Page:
Casino operators and lawmakers in the state of Maryland have urged the state legislature to push through legislation allowing for the legalisation of sports betting in the state, should the New Jersey appeal succeed in overthrowing the authority of the Professional and Amateur Sports Protection Act (PASPA).
Earlier this week the US Supreme Court confirmed that it would hear appeal arguments against the constitutional validity of PASPA from representatives from the state of New Jersey and the Thoroughbred horseman’s association on the 4 December.
With a decision expected sometime next year, the owners of the three largest casinos in the state: Maryland Live!, Horseshoe Casino Baltimore, and MGM National Harbour have called upon state legislators to move forward with sports betting or risk being left behind.
Joe Weinberg, head of the company that operates Maryland Live Casino & Hotel in Anne Arundel County told the Baltimore Sun Newspaper that: “If we wait for 100% clarity on federal law, we will be two to three years behind the surrounding states.”
The American Gaming Association has also been active in lobbying efforts in the state, with AGA Senior Vice President of public affairs Sara Slane recently addressing the Maryland General Assembly’s Joint Committee on Gaming Oversight to champion the benefits of sports betting legalisation.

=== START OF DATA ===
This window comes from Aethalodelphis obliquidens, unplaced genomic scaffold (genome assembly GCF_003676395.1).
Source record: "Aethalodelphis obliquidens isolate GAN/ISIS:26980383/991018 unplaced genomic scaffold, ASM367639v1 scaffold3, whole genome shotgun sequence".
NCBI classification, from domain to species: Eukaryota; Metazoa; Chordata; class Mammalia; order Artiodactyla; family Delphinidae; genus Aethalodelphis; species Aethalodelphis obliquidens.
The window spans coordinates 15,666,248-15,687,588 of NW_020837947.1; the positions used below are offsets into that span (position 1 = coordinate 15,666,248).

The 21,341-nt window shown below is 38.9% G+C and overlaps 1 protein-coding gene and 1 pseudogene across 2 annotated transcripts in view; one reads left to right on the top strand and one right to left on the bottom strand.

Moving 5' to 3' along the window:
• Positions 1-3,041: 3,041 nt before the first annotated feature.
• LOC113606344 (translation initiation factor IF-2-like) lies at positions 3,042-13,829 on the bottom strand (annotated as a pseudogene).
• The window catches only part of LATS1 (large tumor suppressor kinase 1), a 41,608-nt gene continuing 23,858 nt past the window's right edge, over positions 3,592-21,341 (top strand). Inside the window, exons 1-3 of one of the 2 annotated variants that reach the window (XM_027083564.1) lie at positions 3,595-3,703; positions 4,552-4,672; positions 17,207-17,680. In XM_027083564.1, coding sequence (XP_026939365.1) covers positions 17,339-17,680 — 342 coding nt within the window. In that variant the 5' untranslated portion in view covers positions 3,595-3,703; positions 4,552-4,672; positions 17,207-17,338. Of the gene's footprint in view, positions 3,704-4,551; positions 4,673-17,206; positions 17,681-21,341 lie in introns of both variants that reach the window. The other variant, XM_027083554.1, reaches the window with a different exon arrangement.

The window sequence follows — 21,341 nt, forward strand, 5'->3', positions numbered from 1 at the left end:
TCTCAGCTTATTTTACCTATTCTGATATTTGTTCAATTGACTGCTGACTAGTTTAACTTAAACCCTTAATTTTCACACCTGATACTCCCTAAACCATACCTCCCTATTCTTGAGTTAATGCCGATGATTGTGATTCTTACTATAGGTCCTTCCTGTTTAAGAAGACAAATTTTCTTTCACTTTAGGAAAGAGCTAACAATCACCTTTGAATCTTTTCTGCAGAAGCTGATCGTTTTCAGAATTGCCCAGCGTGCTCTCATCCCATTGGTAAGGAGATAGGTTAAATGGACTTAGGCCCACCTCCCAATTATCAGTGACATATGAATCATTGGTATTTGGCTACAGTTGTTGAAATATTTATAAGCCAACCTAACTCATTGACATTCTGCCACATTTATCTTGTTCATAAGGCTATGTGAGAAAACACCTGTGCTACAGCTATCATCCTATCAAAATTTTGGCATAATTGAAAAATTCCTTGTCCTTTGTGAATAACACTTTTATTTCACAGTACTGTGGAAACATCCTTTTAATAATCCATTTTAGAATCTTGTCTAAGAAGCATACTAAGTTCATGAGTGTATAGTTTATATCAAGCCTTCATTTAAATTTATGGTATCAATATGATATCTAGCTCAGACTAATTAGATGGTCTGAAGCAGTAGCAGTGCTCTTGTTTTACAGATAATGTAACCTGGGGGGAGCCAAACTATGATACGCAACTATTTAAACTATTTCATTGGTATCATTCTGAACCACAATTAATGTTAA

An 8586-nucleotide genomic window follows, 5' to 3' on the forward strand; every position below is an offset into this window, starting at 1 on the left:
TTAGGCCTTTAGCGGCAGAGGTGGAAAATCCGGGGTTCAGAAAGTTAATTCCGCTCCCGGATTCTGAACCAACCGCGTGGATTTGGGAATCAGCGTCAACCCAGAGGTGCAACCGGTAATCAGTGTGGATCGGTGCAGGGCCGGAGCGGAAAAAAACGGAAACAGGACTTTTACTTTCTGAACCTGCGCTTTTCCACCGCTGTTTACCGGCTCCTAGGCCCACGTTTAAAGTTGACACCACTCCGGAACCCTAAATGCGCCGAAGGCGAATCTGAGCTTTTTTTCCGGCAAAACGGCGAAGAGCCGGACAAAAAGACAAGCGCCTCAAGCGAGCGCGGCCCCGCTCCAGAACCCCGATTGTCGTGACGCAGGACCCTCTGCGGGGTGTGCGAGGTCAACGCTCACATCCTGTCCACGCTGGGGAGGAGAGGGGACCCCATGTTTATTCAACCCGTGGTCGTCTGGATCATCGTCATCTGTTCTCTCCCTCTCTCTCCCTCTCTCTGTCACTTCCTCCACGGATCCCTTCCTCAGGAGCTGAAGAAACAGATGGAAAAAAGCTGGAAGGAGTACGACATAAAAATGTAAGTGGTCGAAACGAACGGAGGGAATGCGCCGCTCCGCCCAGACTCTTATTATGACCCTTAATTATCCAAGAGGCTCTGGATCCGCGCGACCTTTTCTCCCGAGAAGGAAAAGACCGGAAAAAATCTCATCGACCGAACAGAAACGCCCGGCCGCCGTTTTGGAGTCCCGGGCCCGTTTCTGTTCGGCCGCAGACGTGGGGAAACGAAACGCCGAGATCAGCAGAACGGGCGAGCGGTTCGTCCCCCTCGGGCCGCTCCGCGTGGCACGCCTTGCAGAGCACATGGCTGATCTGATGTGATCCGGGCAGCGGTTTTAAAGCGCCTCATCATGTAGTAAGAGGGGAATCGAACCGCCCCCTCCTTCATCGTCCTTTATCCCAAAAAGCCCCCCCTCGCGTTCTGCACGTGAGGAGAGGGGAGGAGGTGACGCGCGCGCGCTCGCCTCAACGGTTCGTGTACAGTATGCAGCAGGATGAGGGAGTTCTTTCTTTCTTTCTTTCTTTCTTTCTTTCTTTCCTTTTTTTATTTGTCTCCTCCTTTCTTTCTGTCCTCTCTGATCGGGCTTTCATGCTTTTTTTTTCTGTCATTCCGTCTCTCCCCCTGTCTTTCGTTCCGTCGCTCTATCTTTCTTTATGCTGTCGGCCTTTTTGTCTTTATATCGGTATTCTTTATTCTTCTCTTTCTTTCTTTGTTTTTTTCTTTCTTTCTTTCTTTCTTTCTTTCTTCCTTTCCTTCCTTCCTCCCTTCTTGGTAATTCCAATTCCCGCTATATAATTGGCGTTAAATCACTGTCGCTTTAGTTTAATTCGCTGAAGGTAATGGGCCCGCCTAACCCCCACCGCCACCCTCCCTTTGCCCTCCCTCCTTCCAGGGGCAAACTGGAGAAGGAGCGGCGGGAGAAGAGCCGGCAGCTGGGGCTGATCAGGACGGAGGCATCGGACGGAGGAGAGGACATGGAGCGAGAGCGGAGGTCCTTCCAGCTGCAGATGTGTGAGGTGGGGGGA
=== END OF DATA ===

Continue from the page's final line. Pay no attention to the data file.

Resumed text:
In comments reported by the Baltimore Business Journal, Slane said: “Right now, there’s more momentum for repealing [PASPA] than ever before.
“I would urge you and other legislators to get out in front of this, because when it does happen you’re going to have states ready to go in first position…to open up sports books.”
Earlier in the year house Bill 0989 was introduced proposing the establishment of a task force to study the ”Implementation of Sports Gaming in the State to monitor federal law, study sports gaming in other states, and make recommendations regarding implementation of sports gaming in the State”.
Figures published with the text of the bill estimate that Maryland’s gaming revenues could grow up to 6.5% annually if the states six casinos could operate sportsbooks, however the bill failed to make it past committee stage and no study was implemented.